45. We support DEC requiring gas drilling companies to disclose to DEC their proprietary recipe for hydraulic fracturing fluids, and a list of those chemicals to the public, as a condition of drilling and fracturing permit approval.
  46. The New York State Department of Environmental Conservation’s draft Supplemental Generic Environmental Impact Statement (dSGEIS) concerning hydraulic fracking of horizontal gas wells is not protective enough of New York State’s agriculture, environment and people. We recommend that DEC, at the very least, include the following items in the final dSGEIS:
    1. Include in the SGEIS a comprehensive assessment of impacts on the environment and human health by numerous gas wells.
    2. Develop a practical plan for the disposal of all waste water that will be generated by hydraulic fracking of numerous horizontal gas wells, inclusive not only of fracking fluids, but all waste that will be generated by drilling and fracking of the Marcellus Shale.
    3. That all expenses to county and local government to implement the SGEIS be the responsibility of gas companies.
    4. Include a comprehensive list of safer alternatives to currently used fracking chemicals that may impact human health and safety.
    5. Develop and publish a statewide strategy to train and hire the many additional staff needed to enforce the final SGEIS, as well as a description of penalties to empower the state to protect the public.
    6. Equal protection for rural and urban water resources.
    7. Full monetary compensation for lost leasing rights in aquifer buffer zones.
  47. DEC should propose a comprehensive rule making package that would accompany the new draft SGEIS for drilling in the Marcellus Shale gas formation to fully ensure the protection of New York State’s agriculture and natural resources.

    Nuisance Wildlife Controls

  49. We oppose all state mandated wildlife and livestock setbacks for fruit and vegetable production until research and sound science establishes the animal carriers and vectors of contamination from E. coli 0157:H7.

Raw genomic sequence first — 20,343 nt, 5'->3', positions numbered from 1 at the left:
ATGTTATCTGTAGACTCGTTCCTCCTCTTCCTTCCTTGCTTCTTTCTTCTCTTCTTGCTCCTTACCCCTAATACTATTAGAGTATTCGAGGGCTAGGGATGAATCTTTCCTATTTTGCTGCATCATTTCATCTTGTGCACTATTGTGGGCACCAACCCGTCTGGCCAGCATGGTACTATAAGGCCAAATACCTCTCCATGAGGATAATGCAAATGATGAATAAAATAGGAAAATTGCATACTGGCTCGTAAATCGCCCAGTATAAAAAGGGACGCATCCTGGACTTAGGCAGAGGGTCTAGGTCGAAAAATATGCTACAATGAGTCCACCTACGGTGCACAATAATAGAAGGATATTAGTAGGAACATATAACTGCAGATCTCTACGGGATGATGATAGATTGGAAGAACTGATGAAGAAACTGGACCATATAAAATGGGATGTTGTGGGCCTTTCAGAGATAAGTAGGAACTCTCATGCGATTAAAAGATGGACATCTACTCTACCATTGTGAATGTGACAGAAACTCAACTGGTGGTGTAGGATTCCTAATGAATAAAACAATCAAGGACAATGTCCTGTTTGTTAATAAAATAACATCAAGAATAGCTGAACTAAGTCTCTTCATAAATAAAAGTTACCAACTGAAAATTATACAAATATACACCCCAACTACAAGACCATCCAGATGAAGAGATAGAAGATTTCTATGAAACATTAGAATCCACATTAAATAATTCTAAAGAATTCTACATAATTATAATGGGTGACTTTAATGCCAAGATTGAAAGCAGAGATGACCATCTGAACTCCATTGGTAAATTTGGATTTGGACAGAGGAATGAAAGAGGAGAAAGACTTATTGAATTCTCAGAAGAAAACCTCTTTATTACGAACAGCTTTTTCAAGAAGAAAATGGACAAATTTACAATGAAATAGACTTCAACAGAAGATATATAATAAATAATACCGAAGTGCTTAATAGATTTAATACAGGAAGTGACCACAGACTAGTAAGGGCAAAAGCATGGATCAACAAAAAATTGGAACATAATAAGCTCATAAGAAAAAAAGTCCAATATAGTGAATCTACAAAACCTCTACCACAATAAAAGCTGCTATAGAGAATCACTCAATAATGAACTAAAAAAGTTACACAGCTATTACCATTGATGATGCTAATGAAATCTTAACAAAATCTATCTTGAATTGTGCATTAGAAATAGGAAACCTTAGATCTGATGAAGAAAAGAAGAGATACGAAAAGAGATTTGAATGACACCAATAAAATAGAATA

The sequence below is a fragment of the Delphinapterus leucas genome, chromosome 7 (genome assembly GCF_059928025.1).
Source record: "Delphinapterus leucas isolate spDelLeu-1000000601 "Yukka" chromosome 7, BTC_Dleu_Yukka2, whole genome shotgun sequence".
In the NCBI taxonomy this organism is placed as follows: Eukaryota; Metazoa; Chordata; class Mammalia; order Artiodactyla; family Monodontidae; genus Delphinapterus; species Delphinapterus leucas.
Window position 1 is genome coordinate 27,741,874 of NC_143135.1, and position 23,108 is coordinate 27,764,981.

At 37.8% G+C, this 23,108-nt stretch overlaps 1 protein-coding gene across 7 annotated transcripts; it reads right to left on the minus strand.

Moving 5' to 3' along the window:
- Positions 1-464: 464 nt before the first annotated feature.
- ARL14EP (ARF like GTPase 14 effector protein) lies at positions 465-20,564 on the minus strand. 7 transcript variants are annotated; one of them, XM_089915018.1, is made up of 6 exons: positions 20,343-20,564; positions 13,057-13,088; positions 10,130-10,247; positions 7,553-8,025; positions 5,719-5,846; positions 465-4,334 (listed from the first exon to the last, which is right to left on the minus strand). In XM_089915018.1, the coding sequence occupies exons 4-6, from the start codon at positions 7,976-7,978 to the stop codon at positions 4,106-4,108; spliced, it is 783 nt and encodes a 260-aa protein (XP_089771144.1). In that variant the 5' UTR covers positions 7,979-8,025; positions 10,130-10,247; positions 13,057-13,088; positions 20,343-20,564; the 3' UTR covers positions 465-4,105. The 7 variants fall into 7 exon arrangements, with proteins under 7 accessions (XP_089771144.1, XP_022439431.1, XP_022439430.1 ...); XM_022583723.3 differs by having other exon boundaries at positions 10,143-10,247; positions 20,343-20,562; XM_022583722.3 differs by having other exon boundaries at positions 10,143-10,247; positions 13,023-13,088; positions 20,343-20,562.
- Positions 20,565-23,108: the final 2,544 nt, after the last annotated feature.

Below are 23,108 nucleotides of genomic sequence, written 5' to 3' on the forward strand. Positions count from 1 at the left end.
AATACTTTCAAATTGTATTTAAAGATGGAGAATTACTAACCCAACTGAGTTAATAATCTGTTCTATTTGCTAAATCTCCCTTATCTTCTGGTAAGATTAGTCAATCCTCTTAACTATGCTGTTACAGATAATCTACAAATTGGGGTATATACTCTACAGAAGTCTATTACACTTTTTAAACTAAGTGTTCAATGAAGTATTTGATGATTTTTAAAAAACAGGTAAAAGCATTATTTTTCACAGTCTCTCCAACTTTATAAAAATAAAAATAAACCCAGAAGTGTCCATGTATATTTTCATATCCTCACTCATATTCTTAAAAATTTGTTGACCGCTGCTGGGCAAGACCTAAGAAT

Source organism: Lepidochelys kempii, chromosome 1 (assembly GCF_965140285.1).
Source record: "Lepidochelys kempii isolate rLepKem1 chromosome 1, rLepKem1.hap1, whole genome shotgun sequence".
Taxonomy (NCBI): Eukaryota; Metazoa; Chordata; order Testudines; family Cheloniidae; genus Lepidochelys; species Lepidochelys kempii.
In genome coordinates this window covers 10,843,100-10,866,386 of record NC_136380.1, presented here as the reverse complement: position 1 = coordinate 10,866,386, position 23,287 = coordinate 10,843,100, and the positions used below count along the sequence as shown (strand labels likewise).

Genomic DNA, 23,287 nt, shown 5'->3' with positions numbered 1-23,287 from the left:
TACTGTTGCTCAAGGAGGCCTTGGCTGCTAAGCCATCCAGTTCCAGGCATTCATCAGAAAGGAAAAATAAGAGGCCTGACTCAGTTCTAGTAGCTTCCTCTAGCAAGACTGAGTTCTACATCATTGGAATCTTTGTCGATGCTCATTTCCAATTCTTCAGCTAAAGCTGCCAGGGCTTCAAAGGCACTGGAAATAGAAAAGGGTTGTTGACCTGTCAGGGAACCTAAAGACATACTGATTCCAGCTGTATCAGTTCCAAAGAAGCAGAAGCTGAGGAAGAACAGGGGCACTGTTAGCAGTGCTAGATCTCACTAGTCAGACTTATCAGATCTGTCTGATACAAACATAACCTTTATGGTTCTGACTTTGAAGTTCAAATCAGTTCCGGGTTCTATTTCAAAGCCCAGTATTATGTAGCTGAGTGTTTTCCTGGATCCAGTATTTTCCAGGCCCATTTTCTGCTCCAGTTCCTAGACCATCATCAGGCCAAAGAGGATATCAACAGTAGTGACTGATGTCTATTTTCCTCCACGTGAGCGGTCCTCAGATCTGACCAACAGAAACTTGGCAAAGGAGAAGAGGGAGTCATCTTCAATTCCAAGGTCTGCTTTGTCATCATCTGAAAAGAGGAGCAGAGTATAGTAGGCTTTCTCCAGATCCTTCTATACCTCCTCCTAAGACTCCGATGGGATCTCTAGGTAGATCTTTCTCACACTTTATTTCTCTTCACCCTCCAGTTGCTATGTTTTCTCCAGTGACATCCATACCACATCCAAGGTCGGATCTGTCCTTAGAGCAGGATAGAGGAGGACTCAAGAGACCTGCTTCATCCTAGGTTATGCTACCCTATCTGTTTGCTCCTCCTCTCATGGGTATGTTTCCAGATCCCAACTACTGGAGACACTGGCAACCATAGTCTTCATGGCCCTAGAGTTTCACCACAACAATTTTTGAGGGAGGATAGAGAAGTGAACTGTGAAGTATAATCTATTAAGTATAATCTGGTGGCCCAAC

50. We urge immediate state funding of research into the animal carriers and vectors of contamination from E. coli 0157:H7 to establish sound science about this food safety concern.
  51. We support allowing Nuisance Permits to be active during bow season.

  53. We support research into the effectiveness of planting and harvesting industrial hemp and other alternative crops as a means to control phosphorous runoff into New ork City’s reservoirs.
  54. We support allowing swimming and all unmotorized boating in the Cannonsville and Pepacton Reservoirs.
  55. We believe that land acquired by New York City n the watershed should be assessed at fair market valuation.

    General Issues

  57. We support repeal of state statutes that prohibit participation of homeschoolers in athletic team sports in public schools.

  59. We support an effort to lower the health insurance costs to our members with non-discriminatory rates for self-employed business owners.

  61. Many of New York farmers are self-employed and operate sole proprietorships. We support providing New York’s self-employed the same economic incentives and benefits as are offered to large employers through state run programs.
    Roads and Bridges

  63. We support reinstatement of the maintenance part of the Consolidated Highway Improvement Program (CHIPS).